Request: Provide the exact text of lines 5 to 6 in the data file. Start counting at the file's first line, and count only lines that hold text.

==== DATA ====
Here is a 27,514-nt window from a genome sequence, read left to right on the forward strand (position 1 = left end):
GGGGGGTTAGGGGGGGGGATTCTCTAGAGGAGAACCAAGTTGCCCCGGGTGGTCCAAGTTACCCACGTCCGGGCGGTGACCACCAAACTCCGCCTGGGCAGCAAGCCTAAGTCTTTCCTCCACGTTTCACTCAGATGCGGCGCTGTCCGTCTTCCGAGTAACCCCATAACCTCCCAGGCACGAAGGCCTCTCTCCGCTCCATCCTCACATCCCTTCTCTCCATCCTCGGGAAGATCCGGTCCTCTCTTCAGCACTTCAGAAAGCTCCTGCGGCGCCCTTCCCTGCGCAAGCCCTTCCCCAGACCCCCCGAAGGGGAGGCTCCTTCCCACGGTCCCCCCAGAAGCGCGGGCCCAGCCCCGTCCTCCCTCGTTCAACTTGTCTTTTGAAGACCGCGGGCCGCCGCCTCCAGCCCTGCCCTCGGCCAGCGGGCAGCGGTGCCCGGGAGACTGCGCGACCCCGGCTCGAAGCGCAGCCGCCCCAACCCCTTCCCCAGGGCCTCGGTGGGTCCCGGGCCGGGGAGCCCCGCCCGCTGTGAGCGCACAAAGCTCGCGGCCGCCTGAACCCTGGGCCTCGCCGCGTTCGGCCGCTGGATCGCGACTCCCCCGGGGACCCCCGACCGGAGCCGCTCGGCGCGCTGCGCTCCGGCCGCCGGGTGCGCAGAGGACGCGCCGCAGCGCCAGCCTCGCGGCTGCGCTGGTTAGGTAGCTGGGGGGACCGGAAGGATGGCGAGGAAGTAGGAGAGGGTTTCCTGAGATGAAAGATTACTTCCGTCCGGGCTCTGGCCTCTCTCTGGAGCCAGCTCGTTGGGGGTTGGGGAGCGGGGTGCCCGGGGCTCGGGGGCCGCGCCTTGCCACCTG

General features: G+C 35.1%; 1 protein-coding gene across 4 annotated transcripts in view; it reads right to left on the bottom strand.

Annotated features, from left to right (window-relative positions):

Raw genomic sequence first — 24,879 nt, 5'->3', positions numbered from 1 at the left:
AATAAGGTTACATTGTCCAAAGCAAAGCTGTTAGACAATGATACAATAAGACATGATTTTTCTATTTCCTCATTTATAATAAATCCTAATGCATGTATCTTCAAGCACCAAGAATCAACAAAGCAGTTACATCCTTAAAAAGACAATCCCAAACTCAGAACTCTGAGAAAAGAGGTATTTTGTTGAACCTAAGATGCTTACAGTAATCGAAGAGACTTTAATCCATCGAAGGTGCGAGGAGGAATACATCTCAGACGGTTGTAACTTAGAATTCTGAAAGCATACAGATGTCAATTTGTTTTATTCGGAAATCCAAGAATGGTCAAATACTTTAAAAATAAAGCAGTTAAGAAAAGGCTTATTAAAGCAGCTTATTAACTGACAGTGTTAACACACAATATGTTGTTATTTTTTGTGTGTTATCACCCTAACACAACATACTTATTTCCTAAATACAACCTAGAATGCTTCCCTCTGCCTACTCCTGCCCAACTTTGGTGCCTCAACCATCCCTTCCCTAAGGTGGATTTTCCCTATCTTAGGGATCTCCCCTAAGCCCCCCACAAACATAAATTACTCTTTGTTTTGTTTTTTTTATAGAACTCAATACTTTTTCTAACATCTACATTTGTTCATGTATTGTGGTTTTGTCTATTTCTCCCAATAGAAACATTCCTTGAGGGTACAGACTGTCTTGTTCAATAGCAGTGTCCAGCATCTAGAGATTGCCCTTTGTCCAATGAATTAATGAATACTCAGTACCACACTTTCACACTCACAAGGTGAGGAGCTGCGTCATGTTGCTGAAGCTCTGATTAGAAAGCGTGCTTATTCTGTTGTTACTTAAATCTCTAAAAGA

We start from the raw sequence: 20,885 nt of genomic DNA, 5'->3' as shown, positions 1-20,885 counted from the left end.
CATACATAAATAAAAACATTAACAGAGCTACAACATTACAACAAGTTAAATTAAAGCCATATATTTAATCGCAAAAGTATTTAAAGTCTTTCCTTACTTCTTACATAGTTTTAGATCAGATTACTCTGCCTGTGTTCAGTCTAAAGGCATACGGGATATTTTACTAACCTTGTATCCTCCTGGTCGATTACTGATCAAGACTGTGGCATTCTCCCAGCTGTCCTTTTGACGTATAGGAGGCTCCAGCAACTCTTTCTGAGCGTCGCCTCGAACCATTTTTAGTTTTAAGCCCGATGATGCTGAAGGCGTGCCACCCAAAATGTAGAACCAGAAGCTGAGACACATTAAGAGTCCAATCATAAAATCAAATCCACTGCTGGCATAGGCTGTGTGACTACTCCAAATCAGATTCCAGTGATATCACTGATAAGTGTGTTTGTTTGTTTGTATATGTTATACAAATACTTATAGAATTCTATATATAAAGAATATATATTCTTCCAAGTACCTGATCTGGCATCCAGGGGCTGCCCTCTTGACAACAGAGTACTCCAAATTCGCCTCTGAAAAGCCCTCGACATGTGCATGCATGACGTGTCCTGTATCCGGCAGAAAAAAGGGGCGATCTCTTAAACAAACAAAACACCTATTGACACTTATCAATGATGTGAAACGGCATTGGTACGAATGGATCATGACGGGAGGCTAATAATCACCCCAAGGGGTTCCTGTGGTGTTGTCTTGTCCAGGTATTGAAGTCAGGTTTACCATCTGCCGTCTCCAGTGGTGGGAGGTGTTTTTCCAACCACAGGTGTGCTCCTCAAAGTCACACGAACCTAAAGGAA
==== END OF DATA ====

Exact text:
Raw genomic sequence first — 24,879 nt, 5'->3', positions numbered from 1 at the left:
AATAAGGTTACATTGTCCAAAGCAAAGCTGTTAGACAATGATACAATAAGACATGATTTTTCTATTTCCTCATTTATAATAAATCCTAATGCATGTATCTTCAAGCACCAAGAATCAACAAAGCAGTTACATCCTTAAAAAGACAATCCCAAACTCAGAACTCTGAGAAAAGAGGTATTTTGTTGAACCTAAGATGCTTACAGTAATCGAAGAGACTTTAATCCATCGAAGGTGCGAGGAGGAATACATCTCAGACGGTTGTAACTTAGAATTCTGAAAGCATACAGATGTCAATTTGTTTTATTCGGAAATCCAAGAATGGTCAAATACTTTAAAAATAAAGCAGTTAAGAAAAGGCTTATTAAAGCAGCTTATTAACTGACAGTGTTAACACACAATATGTTGTTATTTTTTGTGTGTTATCACCCTAACACAACATACTTATTTCCTAAATACAACCTAGAATGCTTCCCTCTGCCTACTCCTGCCCAACTTTGGTGCCTCAACCATCCCTTCCCTAAGGTGGATTTTCCCTATCTTAGGGATCTCCCCTAAGCCCCCCACAAACATAAATTACTCTTTGTTTTGTTTTTTTTATAGAACTCAATACTTTTTCTAACATCTACATTTGTTCATGTATTGTGGTTTTGTCTATTTCTCCCAATAGAAACATTCCTTGAGGGTACAGACTGTCTTGTTCAATAGCAGTGTCCAGCATCTAGAGATTGCCCTTTGTCCAATGAATTAATGAATACTCAGTACCACACTTTCACACTCACAAGGTGAGGAGCTGCGTCATGTTGCTGAAGCTCTGATTAGAAAGCGTGCTTATTCTGTTGTTACTTAAATCTCTAAAAGA